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Indexed under : Physics / Cosmology

Wikenigma - an Encyclopedia of Unknowns Wikenigma - an Encyclopedia of the Unknown

The Moon formation

If cosmological objects similar to the Earth and the Moon were observed orbiting a star other than the Sun, they would be classed as a 'Dual Planet' - i.e. two planets which orbit each other as well as orbiting the host star. The large size of the Moon (~1/4 the diameter of Earth) gives it the Dual Planet status. (Other known moons are generally far smaller than the planet which they orbit.)

In addition, through the collection of rock samples from the Moon (and other methodologies) it's now known that the balances of elemental isotopes in Moon and Earth rocks are so close as to be considered identical. And yet very distinct from other planets in the Solar System. Further supporting the Dual Planet idea.

It's thought therefore, that either the Earth and the Moon coalesced (via gravity) from similar cosmic debris at the same time and in the same region of space, or, that one larger coalesced body somehow split into two. (Note that the process by whichplanets formplugin-autotooltip__plain plugin-autotooltip_bigPlanet formation

"The origin of planets is a vast, complex, and still quite mysterious subject. Despite decades of space exploration, ground-based observations, and detailed analyses of meteorites and cometary grains (the only space samples available in our laboratori…
is itself not yet fully understood).

The current leading theory is that the early Earth was partially impacted by a Mars-sized rogue planet, which has been named Theia, throwing enough material into orbit around the Earth as to eventually form the Moon through gravitational coalescence. Although this is the dominant hypothesis, it has been widely challenged. Principally because such a huge impact would have left very substantial quantities of Theia material in the mix. Since Theia, like other planets, would presumably have had very different isotope balances, this would be easily detectable in the mix. Analyses show that it's not.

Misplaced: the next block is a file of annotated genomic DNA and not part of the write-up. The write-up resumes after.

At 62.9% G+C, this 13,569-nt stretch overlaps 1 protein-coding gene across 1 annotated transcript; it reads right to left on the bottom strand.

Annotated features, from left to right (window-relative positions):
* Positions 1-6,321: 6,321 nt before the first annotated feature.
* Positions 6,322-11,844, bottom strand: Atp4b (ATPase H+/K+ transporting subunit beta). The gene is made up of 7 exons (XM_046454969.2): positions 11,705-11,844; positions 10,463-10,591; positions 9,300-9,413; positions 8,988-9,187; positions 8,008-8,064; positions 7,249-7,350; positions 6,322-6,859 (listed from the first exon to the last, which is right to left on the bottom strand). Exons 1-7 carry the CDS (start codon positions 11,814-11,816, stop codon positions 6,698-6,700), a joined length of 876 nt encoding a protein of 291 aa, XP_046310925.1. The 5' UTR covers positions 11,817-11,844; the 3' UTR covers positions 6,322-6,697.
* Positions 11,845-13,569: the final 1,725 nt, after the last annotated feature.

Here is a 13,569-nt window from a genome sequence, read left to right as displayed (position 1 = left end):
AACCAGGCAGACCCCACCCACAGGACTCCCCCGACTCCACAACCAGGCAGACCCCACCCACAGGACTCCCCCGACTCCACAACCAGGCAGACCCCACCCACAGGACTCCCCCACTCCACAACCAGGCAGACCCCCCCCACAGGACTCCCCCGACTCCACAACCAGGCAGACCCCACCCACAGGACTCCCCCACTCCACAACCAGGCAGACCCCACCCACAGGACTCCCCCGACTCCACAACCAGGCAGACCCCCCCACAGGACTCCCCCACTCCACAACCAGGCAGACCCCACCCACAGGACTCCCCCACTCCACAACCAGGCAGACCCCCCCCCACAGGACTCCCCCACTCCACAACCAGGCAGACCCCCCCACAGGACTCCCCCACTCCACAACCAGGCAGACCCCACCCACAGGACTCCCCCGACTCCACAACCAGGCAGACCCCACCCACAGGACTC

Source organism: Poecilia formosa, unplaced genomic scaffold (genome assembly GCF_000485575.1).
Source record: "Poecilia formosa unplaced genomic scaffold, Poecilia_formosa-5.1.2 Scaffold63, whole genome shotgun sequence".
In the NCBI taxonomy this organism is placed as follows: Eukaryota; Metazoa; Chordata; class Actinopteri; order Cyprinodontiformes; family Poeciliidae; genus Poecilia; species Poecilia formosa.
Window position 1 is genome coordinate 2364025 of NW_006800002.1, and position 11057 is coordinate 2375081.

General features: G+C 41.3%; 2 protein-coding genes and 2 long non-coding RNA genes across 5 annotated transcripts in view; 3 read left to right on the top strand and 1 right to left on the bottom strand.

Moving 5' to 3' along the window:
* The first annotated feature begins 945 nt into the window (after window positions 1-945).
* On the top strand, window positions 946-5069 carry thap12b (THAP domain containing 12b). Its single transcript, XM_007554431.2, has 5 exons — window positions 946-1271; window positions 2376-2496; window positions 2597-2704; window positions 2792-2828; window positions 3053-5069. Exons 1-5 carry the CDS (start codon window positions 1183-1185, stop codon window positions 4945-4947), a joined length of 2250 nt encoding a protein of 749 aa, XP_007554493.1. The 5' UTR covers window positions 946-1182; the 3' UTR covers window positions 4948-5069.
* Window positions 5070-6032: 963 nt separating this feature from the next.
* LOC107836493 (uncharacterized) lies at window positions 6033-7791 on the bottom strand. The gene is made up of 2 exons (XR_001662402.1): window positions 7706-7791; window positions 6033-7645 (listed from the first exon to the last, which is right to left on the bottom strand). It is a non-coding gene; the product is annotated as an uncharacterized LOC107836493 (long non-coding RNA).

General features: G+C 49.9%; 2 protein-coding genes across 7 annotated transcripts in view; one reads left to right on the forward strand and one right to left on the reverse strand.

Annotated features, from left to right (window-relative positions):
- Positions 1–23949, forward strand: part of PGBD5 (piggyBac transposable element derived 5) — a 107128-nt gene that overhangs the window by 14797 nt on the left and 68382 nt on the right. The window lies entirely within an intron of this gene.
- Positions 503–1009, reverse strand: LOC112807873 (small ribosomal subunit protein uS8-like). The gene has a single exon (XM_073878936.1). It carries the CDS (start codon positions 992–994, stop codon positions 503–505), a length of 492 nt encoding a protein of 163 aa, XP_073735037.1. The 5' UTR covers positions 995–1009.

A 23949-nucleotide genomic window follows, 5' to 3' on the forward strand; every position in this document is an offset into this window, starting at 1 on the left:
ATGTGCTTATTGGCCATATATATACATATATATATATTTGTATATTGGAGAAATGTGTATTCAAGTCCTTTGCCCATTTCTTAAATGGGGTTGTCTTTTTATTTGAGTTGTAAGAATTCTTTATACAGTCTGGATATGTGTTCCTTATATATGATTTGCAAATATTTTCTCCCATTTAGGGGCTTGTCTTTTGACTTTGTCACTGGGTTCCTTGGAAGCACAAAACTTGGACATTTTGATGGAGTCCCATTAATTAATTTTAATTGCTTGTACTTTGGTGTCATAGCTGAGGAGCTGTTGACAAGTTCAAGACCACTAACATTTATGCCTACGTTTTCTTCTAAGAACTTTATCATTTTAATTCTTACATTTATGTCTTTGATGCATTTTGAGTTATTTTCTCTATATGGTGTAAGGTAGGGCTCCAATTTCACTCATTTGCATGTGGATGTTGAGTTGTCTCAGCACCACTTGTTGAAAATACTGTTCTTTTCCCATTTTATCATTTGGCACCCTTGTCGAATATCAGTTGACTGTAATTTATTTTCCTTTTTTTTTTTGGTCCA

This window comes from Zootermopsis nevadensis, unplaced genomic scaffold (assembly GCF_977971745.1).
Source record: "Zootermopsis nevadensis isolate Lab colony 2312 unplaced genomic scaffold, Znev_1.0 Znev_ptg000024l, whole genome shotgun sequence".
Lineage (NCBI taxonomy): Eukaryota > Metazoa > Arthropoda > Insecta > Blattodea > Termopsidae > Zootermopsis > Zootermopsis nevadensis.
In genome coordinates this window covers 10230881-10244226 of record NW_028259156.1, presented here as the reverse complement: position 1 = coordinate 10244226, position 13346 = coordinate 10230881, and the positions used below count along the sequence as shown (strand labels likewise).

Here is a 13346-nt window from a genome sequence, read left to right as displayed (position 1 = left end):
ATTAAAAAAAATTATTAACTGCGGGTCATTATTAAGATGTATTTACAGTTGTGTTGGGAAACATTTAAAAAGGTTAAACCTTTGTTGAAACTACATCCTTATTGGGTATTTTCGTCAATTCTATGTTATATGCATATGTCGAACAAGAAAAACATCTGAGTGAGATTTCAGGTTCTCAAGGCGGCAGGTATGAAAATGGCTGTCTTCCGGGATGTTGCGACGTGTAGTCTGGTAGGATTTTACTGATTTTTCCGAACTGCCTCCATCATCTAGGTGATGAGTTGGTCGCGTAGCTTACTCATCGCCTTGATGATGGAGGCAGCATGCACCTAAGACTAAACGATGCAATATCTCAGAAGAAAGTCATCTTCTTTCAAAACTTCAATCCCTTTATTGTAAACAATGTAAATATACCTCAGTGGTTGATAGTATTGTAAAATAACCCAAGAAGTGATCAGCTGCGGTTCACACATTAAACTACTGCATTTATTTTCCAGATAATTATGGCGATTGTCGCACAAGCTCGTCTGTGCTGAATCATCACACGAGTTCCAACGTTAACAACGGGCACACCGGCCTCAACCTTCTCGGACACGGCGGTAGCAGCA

(Note : Some theorists suggest that the remains of Theia may have been incorporated deep in the molten rock part of the Earth's mantle. See : LLSVPs - superplumesplugin-autotooltip__plain plugin-autotooltip_bigLLSVPs (superplumes)

In the mid 1980s, seismologists analyzing recordings of reflections of seismic waves in the Earth's crust (caused by earthquakes) found anomalies which suggested the existence of two supersized 'plumes' of semi-molten rocky material in the region b…
)

There are many other plausible theories regarding the formation of the Moon. Many of which, like the Theia theory, have been confirmed as being viable using computer simulation models. It may, for example have split away from a rapidly revolving molten Earth simply due to angular momentum. Or, there could have been a nuclear-based detonation within the Earth's core.

For details of these and other theories, see : Wikipedia


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